And for all that can love to rejoice :

In a cottage at night may I spend all my time,

In the fields and the meadows all day,
With a maiden whose charms are as yet in their prime,

Young as April, and blooming as May!

When the lark with shrill notes fings aloft in the morn,

May my faireft and I sweetly wake,
View the far diftant hills, which the sun-beams adorn

Then arise, and our cottage forsake.

When

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When the sun shines so warm, that my charmer and I

May recline on the turf without fear,
Let us there all vain thoughts and ambition defy,

While we breathe the first sweets of the year.

Be this spot on a hill, and a spring from it's side

Bubble out, and transparently flow,
Creep gently along in meanders, and glide

Thro' the vale strew'd with daisies below.

While the bee flies from blossom to blossom, and lips,

And the violets their sweetness impart,
Let me hang on her neck, and fo taste from her lips

The rich cordial that thrills to the heart.

While the dove fits lamenting the loss of it's mate,

Which the fowler has caught in his snares,
May we think ourselves bless'd that it is not our fate

To endure such an absence as theirs.

May I listen to all her soft, tender, fweet notes,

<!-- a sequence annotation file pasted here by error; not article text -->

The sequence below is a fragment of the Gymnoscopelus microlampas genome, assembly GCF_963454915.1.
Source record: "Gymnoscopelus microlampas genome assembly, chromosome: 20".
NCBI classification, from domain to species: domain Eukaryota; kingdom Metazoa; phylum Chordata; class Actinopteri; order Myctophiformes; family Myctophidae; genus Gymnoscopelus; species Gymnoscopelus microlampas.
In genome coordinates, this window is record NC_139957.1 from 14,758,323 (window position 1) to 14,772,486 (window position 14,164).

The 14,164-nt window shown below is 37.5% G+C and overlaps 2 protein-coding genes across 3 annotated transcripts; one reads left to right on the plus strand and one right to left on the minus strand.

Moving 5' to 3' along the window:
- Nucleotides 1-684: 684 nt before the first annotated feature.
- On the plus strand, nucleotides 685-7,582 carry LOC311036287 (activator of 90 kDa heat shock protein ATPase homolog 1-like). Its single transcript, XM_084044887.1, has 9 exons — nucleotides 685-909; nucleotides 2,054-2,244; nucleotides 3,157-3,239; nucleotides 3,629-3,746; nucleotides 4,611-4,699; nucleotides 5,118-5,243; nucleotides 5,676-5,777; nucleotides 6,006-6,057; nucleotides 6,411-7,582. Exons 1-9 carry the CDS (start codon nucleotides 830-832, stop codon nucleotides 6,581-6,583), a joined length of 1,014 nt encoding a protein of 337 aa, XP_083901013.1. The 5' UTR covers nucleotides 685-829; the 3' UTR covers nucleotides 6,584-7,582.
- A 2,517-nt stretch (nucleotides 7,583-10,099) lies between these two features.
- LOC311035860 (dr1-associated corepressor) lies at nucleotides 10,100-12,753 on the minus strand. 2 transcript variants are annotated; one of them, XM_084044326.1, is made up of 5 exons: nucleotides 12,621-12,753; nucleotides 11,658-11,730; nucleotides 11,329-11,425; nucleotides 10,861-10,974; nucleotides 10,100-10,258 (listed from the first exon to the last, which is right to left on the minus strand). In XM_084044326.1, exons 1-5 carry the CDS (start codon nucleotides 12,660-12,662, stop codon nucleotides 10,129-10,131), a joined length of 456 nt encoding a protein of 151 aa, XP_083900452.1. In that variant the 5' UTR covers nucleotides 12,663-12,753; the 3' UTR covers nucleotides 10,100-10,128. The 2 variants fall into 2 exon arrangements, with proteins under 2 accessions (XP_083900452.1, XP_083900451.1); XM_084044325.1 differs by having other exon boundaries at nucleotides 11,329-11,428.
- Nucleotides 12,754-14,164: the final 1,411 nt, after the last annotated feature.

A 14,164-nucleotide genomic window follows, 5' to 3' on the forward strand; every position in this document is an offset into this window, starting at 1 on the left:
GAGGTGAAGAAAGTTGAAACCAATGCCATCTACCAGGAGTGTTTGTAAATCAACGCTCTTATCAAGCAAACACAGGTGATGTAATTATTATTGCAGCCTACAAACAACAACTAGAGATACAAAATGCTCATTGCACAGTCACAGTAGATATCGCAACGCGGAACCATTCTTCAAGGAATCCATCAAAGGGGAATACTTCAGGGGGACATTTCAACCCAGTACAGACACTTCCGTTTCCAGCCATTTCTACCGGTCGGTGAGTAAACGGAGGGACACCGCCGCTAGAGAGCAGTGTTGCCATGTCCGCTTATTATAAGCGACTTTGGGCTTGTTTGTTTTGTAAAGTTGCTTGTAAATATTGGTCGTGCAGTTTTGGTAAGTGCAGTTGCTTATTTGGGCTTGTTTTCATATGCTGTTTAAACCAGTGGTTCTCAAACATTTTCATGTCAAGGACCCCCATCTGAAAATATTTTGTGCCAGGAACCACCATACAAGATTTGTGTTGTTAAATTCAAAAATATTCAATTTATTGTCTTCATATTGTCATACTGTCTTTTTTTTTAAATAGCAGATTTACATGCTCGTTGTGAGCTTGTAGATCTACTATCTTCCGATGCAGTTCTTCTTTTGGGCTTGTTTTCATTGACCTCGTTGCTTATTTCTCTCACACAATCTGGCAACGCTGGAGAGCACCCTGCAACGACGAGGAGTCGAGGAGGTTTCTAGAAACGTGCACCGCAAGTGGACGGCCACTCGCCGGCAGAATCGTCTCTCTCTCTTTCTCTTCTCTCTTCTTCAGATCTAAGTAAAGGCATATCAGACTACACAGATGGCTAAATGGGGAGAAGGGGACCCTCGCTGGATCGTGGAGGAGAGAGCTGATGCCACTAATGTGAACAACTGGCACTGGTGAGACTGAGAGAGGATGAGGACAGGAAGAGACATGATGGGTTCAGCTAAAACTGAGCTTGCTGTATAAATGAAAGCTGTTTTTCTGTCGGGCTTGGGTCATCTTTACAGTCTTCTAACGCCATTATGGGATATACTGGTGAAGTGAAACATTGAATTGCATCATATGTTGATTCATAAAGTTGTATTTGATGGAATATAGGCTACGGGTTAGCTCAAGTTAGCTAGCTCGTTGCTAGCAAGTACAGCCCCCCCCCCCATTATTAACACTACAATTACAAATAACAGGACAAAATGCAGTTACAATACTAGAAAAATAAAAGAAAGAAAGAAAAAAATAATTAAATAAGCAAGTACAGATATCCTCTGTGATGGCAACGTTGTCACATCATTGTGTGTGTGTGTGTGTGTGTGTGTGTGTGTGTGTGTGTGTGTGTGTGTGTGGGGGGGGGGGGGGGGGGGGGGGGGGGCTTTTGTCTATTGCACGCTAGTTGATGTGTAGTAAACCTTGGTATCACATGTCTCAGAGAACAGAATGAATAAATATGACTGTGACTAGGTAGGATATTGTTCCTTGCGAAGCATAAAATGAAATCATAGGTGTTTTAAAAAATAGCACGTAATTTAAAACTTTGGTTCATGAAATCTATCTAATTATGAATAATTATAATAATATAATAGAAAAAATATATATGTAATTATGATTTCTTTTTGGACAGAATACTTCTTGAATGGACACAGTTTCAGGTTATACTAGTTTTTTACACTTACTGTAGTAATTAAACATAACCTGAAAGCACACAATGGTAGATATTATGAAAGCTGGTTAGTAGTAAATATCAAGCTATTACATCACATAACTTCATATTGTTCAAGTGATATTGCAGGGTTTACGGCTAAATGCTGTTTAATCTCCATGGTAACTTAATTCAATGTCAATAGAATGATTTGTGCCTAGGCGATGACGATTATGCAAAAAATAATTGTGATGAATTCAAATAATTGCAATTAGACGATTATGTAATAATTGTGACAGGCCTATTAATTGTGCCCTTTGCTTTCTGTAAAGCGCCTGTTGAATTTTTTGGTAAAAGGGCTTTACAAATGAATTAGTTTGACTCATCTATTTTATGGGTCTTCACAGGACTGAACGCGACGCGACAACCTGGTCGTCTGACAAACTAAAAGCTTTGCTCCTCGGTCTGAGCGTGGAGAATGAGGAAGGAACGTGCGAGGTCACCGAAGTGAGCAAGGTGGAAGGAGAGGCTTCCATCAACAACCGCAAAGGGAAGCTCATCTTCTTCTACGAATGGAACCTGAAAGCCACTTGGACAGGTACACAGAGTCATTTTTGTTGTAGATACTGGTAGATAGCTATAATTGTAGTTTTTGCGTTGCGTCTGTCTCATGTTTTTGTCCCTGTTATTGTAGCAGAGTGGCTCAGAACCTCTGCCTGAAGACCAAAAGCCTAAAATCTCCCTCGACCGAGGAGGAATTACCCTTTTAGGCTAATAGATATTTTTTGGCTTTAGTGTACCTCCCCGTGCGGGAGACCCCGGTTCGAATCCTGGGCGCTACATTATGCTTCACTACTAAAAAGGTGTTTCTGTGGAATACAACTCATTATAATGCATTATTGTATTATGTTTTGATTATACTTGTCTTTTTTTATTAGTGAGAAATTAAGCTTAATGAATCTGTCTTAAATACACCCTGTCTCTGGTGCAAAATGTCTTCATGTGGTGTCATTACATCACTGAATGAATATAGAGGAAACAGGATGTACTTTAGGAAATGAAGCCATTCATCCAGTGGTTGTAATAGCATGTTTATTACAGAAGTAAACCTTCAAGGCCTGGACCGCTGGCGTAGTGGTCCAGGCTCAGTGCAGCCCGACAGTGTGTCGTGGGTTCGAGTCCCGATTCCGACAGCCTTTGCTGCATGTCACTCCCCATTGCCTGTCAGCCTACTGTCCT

When she sings, and no founds interfere,
But the warbling of birds, which in stretching their throats

Are at strife to be louder than her.

When the daisies, and cowslips, and primroses blow,

And chequer the meads and the lawns,
May we see bounding there the swift light-footed does

And pursue with our eye the young fawnsi

When the lapwings, just fledg'd; o'er the turf take their run,

And the firstlings are all at their play,
And the harmless young lambs skip about in the fun,

Let us then be as frolick as they...

When

When I talk of my love, should I chance to espy

That she seems to mistruft what I say,
By a tear that is ready to fall from her eye;

With my lips let me wipe it away,

If we fit, or we walk, may I caft round my eyes,

And let no single beauty escape;
But see none to create so much love and surprize,

As her eyes, and her face, and Her shape.

Thus each day let us pass, till the buds turn to leaves,

And the meadows around us are mowni ;
When the lass on the sweet-smelling haycock receives